Live music sector needs a 'restart date', the government is told

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The Cure on the Pyramid Stage

Concerts and festivals need government assistance to get “back on their feet,” says the music industry trade body UK Music.

It is calling on MPs to name a “restart date”, after which gigs can go ahead, following months of cancellations.

The body is also asking the government to introduce Covid cancellation insurance for live events, and to extend a VAT cut on concert tickets.

The government said it was working “flat out” to support the sector.

UK Music’s call to action came in a report called “Let the Music Play: Save Our Summer 2021,” which outlined a range of measures that could help the industry get back up and running.

It was published to coincide with an inquiry into the viability of festivals this summer, which launches in Parliament on Tuesday.

Organisers of the Parklife and Boomtown festivals, as well as UK Music CEO Jamie Njoku-Goodwinm are due to give evidence at the first session on Tuesday morning.

‘No certainty’

The UK live music industry was worth £1.3 billion in 2020 – but it has been hit particularly hard by the Covid-19 pandemic, with more than 90% of the gigs planned for 2020 cancelled.

Festival revenue dropped by 90.2% in 2020 with fears of redundancies for up to 50% of the workforce, according to the Association of Independent Festivals.

In a statement, UK Music said there was “no certainty” about when events will be able to restart in front of full capacity crowds and the sector needs to be able to “plan for the post-pandemic period and the peak summer season”.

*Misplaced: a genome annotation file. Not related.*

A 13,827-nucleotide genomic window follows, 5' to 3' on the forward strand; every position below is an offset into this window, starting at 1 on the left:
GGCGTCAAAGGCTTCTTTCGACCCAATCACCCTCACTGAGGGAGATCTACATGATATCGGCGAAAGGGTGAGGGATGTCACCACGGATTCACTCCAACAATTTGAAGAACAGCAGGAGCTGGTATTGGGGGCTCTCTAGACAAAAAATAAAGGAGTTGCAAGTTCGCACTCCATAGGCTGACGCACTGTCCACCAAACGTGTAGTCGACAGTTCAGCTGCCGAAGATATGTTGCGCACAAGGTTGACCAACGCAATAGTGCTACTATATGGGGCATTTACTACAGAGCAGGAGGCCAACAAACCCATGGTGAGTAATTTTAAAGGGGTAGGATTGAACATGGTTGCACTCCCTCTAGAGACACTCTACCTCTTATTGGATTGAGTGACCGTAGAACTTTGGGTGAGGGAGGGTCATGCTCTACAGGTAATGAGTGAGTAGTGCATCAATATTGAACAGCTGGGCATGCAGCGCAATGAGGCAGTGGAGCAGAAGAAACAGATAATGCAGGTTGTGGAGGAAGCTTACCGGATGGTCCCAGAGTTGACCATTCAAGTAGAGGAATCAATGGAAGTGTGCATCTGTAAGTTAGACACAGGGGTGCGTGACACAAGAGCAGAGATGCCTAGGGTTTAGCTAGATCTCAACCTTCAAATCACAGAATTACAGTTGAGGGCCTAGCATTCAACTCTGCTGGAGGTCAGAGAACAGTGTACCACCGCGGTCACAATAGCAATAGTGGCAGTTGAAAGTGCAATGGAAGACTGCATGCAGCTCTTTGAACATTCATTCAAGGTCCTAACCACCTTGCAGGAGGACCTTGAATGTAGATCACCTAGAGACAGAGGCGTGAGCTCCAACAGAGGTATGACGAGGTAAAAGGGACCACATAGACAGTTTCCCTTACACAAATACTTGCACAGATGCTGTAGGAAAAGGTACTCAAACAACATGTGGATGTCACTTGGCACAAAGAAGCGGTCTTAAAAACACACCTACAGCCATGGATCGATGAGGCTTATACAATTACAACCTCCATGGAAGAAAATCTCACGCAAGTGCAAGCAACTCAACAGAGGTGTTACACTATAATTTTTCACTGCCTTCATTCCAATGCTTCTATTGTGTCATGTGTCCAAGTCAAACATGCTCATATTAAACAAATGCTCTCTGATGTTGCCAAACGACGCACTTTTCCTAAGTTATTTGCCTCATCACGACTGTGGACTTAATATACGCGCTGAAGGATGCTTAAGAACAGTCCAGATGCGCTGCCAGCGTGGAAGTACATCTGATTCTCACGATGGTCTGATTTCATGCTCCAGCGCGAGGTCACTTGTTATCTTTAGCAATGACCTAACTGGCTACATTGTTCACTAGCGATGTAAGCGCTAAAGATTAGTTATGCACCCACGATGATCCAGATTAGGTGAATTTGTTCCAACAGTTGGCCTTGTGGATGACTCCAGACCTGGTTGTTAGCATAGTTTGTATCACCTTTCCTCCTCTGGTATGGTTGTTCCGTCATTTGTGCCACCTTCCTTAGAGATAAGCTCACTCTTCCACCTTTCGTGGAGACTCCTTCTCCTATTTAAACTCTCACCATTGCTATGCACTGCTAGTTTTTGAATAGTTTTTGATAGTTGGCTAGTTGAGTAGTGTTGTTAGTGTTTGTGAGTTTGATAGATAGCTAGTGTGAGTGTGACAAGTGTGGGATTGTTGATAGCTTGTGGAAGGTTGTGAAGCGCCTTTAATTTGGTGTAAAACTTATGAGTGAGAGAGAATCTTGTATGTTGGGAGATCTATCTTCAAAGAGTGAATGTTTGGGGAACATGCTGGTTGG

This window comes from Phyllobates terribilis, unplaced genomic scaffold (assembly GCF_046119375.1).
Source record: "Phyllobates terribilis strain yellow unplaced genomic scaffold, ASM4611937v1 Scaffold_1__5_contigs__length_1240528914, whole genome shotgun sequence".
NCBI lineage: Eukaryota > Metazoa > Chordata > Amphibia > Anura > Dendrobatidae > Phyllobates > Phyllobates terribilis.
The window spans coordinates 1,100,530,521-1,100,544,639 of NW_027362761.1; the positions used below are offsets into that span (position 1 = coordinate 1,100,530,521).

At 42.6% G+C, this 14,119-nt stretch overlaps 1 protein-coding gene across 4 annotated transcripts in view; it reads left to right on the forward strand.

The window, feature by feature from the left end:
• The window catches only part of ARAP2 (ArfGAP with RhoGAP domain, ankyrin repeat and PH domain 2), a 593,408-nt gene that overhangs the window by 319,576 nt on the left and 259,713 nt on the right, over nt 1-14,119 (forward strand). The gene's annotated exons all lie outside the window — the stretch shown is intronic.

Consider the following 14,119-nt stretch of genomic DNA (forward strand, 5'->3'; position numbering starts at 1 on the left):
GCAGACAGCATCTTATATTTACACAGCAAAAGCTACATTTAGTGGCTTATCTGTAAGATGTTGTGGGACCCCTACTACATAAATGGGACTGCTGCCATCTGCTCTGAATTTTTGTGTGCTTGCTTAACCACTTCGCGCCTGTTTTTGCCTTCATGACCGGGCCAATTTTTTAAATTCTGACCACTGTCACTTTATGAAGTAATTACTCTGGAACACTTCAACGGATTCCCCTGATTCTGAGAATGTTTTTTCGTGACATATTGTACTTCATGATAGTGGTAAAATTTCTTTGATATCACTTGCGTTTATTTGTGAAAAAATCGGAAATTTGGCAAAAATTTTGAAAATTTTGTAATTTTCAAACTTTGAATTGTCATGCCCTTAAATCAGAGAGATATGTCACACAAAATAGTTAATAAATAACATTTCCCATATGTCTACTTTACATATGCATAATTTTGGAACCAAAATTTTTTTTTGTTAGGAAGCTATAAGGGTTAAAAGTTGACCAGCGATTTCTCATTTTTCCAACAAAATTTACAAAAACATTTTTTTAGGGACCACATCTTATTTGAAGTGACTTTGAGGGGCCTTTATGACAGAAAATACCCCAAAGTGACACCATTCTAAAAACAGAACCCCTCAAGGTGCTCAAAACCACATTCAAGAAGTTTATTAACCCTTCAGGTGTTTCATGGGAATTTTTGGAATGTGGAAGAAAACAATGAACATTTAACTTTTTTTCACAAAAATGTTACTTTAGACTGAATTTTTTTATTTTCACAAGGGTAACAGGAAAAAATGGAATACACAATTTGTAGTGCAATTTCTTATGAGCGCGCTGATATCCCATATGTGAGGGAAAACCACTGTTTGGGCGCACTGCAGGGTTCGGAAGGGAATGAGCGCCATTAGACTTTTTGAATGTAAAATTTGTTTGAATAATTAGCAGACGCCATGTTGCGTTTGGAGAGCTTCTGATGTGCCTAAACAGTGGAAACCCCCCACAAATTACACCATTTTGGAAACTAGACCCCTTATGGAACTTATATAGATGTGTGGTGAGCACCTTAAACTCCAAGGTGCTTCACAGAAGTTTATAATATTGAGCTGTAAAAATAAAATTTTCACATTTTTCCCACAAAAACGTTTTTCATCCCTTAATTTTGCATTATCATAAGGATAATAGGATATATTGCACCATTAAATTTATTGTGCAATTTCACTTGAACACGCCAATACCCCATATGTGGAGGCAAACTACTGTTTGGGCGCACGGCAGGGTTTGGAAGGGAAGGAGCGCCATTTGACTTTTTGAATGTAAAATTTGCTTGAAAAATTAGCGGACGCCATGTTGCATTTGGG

It added that the lack of coronavirus insurance was the “biggest barrier” to events resuming; and called on the Government to introduce a scheme similar to one unveiled for the film and television industry in July, which compensates companies where costs are incurred due to projects being delayed or abandoned because of Covid-19.

UK Music chief executive Jamie Njoku-Goodwin said: “While this pandemic is still raging and continues to cause devastation to lives and livelihoods today, there is an endpoint in sight.

“Government is rolling out the vaccine and is openly speculating about returning to normal by the spring – but there is a serious risk that even if this proves to be a reality, lack of notice and available insurance options will mean much of the 2021 summer music season can’t go ahead.

“In this report, UK Music is putting forward a clear plan for recovery: what we need to do to get the live performance sector back up on its feet again in 2021.

“But the clock is ticking, and any day soon we could see major festivals and events start pulling the plug for lack of certainty.”

Responding to the report, a DCMS spokesperson said: “We know these are challenging times for the live events sector and are working flat out to support it.

“Our £1.57 billion Culture Recovery Fund has already seen more than £1 billion offered to arts, heritage and performance organisations to support them through the impact of the pandemic, protecting tens of thousands of creative jobs across the UK, including festivals such as Deer Shed Festival, End of the Road and Nozstock.”

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